Why this UNH Adjunct Quit After a Decade in the Classroom
Colleges and universities are increasingly relying on adjunct professors. In New Hampshire, nearly 60% of college teaching positions are filled by part-time, adjunct faculty. But increasingly, adjuncts are complaining that low pay and poor working conditions are making the job difficult to keep.
Dana Biscotti Myskowski received the University of New Hampshire'sOutstanding Adjunct Faculty awardin 2009, but now, after eleven years in the classroom, she's decided to call it quits, something she wrote about on a blog titled, "A letter to my students as I leave adjunct teaching."
She joined NHPR's Morning Edition to talk about her decision.
You've been vocal with your concerns about the treatment of adjunct professors - you actually appeared on NHPR's The Exchange back in February to talk about some of those issues. What happened to make you finally decide enough was enough?
Well, I didn't see any changes. I didn't see any beginnings of changes.
What changes were you expecting?
Well, I was hoping to start small, with just a lounge, a meeting room for adjuncts, but of course they don't want adjuncts to meet because we might unionize. So I was told that would be looked in to, I haven't seen any of that evidence. I was hoping that maybe - somebody in my department had left in January - I was hoping that maybe a spot would come open and it would be advertised so I could throw my hat into the ring, and nothing happened.
Can you tell us about your experience as an adjunct professor especially as it relates to somebody who is a full-time faculty member?
So my experience is that I roll for my one or two classes - I've been teaching two classes a semester for probably nine and a half years out of the decade I've been there - and I roll in for just my classes and am back out again. So I'm not on campus for students to meet with me. I think that right there should change, that with better pay, with some offices...this year they've provided some new offices in the new space that we're in, but there are no locks on the doors so we don't keep materials there, so really it's just a semi-private room to meet with students.
And adjuncts just aren't as available as a full-time faculty member would be.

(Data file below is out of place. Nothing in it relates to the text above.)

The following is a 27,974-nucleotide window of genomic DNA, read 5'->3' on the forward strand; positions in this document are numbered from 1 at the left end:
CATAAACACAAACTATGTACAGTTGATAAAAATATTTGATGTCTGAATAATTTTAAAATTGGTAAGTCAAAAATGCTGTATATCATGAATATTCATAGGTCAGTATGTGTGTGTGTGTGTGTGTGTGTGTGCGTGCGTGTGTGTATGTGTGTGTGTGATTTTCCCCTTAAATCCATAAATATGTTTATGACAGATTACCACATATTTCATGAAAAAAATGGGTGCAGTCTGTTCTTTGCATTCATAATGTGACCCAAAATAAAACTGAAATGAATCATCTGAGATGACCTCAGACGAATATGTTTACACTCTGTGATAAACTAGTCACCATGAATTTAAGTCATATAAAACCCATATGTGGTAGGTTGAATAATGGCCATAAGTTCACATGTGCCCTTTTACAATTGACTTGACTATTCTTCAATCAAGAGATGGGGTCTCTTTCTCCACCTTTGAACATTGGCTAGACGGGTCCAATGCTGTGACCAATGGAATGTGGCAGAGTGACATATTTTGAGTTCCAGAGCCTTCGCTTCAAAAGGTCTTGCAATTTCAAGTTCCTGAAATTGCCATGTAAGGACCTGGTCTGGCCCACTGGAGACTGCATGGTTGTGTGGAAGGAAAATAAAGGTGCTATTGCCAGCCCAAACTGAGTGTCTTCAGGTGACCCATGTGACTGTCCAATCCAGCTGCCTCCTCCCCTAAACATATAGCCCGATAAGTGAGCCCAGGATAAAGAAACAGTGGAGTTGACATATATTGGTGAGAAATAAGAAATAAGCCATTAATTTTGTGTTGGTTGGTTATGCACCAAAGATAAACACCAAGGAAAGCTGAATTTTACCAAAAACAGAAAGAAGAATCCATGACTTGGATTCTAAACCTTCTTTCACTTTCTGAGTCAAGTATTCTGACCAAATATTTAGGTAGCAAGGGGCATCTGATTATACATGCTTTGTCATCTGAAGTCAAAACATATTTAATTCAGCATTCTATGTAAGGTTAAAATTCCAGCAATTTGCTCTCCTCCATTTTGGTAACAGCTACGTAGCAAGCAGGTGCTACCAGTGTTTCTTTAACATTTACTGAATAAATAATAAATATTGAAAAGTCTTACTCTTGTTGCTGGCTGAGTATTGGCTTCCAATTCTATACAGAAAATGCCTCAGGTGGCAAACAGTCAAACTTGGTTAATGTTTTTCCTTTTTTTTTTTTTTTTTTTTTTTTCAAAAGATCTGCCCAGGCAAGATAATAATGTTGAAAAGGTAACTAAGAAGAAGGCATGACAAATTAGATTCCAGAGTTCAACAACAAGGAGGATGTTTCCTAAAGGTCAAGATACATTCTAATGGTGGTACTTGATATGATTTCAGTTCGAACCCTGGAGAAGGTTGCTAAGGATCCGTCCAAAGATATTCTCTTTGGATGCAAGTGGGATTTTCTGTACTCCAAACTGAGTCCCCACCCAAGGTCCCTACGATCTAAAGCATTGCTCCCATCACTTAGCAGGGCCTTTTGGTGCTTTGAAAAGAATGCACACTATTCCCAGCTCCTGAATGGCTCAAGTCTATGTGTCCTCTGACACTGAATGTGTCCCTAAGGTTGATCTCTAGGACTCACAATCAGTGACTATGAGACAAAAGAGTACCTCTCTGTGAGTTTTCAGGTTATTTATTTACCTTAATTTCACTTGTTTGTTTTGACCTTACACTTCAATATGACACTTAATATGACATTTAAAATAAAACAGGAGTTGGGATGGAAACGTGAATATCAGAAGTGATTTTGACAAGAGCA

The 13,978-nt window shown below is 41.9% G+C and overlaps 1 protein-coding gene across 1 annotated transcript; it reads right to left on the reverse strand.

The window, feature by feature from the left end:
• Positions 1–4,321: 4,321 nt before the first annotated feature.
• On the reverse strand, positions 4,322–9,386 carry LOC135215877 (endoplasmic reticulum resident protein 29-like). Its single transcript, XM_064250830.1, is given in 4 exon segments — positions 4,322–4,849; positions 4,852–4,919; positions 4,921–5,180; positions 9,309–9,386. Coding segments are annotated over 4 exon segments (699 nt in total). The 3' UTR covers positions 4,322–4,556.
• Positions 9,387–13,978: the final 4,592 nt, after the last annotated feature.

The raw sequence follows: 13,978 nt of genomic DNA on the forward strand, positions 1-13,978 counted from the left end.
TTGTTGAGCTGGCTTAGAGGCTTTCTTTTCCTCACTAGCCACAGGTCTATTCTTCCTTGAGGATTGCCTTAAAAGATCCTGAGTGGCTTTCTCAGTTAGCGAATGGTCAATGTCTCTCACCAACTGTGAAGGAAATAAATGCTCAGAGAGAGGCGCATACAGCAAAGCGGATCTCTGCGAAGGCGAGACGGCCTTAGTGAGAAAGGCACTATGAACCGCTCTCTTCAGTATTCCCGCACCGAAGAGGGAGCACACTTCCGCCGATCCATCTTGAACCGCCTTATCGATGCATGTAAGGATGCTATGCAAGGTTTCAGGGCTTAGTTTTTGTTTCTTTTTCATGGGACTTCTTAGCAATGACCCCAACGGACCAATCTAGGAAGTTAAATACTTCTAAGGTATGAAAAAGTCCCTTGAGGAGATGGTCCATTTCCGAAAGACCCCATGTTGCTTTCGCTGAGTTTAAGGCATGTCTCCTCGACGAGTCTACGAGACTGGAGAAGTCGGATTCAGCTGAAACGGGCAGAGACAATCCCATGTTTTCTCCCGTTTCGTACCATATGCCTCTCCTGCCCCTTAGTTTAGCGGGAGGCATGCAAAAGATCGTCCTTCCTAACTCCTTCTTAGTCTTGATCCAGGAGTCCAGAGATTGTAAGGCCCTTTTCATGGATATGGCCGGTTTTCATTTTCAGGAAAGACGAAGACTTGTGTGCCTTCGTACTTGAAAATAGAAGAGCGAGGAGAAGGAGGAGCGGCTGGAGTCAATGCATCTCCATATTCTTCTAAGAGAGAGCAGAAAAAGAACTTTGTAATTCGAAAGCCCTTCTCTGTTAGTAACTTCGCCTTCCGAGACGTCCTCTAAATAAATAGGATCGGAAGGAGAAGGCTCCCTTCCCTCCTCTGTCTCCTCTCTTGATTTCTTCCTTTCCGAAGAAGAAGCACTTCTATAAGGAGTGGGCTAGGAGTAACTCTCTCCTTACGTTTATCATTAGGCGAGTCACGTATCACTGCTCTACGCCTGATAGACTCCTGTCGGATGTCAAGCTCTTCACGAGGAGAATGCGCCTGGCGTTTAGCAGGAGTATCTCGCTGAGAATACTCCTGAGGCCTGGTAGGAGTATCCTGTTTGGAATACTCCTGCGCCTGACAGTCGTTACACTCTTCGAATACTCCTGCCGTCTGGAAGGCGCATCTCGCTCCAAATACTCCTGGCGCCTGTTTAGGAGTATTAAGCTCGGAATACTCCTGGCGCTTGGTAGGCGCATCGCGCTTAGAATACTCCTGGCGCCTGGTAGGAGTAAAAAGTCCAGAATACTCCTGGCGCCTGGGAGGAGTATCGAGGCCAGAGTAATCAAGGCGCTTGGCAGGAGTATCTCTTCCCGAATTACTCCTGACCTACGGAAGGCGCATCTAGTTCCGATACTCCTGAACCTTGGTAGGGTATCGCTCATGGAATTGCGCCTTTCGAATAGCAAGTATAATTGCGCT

Now you wrote a blog recently that was essentially a letter to your students explaining why it was you were leaving teaching. What was the response to that?
My goodness, the response was overwhelming. Several of my students found their way to the blog and put just remarkable comments that made me feel good about what I've done...
Are they surprised that you want to leave teaching and the way adjunct professors are generally regarded and treated?
They've been surprised to hear about adjuncts and how they're treated, and many of them didn't even know the term "adjunct professor." But once they found out how I was treated, I've been getting high-five emails and "you go, girl," and absolutely, you need to leave and it's the right decision.
So why do universities rely on them so much?
It comes down to just simply money?
It does, it does. We're cheap. There's no benefits, absolutely zero, not even education benefits which just floors me, because that's their stock and trade. Nationwide, $2700 dollars is the average adjunct fee for a three-credit course, that's per semester.
What's your response to UNH administrators who say they're doing what they can for adjuncts given tight budgets and now limited state funding as well?
I laugh. They're not doing what they can. This isn't a New Hampshire problem, this is a country-wide problem, this is actually a problem in other countries as well.
Have you talked to any lawmakers about possible changes or solutions...what do you want to see happen?
What I envisioned first is that some university would take the lead on this and become the game-changer. I don't think that's going to happen, because it requires some heavy cutting at the top levels. And so maybe legislation is the next step. I have met with the governor's education policy advisor just to get the conversation open.
Do you think there's any appetite for that?
No, there doesn't seem to be.